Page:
Shepherd’s Bush Station opened on 30th July 1900 and was at that time, the western terminus of the Central London Railway.
The following article appeared in ‘Black and White Budget’ magazine on 11th August:
‘The opening for traffic of the Central London Railway ought to be the signal for further electric underground travel in London. As it happened the opening day was a breezy one, after a period of stifling heat.
Even the inside of an omnibus was tolerable, and the underground railways of the older patterns were endurable.
Hence the first contest between the new style of locomotion and the old was practically confined to the points of speed, cheapness, and general convenience. Novelty, of course, entered to some extent into consideration.
Omnibus drivers, missing familiar faces on their morning journey Cityward, comforted themselves with the reflection that regular customers had been but temporarily attracted by the new route, and certainly there were not a few passengers whose trips were of an experimental character.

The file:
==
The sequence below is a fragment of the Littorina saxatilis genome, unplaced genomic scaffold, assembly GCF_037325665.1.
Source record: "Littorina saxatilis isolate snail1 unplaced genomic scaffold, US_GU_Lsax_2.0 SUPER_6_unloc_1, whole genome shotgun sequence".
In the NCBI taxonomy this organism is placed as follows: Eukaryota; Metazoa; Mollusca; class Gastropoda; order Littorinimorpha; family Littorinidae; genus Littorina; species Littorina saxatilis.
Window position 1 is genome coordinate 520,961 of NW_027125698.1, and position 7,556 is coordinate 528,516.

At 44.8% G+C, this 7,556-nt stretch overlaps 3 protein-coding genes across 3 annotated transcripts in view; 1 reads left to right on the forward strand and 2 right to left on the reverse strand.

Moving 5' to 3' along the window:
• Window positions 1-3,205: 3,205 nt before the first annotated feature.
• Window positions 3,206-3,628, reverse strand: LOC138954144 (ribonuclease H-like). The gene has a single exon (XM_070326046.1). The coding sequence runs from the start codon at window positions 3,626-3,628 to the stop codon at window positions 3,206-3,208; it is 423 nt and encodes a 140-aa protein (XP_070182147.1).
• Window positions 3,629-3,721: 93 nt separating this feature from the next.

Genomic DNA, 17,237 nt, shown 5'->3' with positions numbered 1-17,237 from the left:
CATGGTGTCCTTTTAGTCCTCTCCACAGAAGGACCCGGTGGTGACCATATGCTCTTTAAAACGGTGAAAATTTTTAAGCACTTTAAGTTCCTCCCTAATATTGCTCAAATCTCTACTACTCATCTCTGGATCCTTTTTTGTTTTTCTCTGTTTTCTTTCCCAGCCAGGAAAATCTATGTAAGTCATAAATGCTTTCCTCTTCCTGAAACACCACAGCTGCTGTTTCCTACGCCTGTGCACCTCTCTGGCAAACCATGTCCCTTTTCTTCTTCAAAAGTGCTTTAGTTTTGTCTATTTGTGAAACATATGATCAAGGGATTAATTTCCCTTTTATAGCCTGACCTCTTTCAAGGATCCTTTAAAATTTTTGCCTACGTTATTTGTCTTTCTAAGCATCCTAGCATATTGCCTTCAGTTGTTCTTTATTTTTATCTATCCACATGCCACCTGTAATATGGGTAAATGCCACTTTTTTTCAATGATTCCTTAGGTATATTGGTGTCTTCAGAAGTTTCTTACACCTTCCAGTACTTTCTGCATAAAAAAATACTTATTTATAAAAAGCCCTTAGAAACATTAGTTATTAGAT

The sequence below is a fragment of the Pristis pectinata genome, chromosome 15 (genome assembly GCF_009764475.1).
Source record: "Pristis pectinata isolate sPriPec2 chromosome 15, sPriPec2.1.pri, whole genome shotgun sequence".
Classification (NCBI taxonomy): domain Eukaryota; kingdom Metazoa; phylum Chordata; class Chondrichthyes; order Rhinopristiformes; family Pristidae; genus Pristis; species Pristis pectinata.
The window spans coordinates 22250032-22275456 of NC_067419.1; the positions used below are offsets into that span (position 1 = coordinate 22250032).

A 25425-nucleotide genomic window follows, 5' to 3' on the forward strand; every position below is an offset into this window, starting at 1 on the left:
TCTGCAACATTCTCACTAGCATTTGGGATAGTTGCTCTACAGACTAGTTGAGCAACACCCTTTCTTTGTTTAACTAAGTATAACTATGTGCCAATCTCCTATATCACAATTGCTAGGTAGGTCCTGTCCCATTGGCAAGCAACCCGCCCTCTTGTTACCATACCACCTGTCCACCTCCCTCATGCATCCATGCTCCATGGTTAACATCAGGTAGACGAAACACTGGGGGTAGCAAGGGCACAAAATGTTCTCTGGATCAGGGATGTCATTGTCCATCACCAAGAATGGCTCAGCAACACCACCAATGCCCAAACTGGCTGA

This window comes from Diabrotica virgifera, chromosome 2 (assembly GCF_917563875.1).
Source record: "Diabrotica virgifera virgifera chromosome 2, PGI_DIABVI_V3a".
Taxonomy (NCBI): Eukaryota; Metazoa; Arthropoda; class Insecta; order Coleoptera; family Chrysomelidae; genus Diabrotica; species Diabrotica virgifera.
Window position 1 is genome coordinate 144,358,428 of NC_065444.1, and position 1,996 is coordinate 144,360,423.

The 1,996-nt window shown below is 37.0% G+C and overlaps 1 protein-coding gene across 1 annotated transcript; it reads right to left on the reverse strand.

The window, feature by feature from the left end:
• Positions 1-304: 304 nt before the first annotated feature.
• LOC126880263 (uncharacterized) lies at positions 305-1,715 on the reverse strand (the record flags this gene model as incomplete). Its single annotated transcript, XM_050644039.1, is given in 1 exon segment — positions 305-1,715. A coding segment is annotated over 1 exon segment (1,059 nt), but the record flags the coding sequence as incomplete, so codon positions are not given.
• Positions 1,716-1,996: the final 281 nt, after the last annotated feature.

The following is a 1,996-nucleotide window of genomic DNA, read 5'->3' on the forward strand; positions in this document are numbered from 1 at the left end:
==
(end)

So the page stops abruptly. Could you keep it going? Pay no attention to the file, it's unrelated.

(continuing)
However, the coolness, the cleanliness, the rapidity, and the cheapness of travel — 2d for eight miles – are bound to have appealed to those who took experimental trips, to say nothing of those whom the railway will benefit physically and financially.
The omnibus fare from Shepherd’s Bush to the Bank is 5d, or 10d, for the return journey. The workingman obviously will not pay 10d when he can travel the same distance more quickly for 2d and the clerk will not, for the same reason, refuse to be carried for 4d.
The line has already been nicknamed the “ Refrigerator” on account of the cool, breezy atmosphere.’
In 1937 the line was renamed ‘The Central Line’.
(The above pic accompanied the article and the caption reads: ‘The first passengers to leave Shepherd’s Bush Station.’)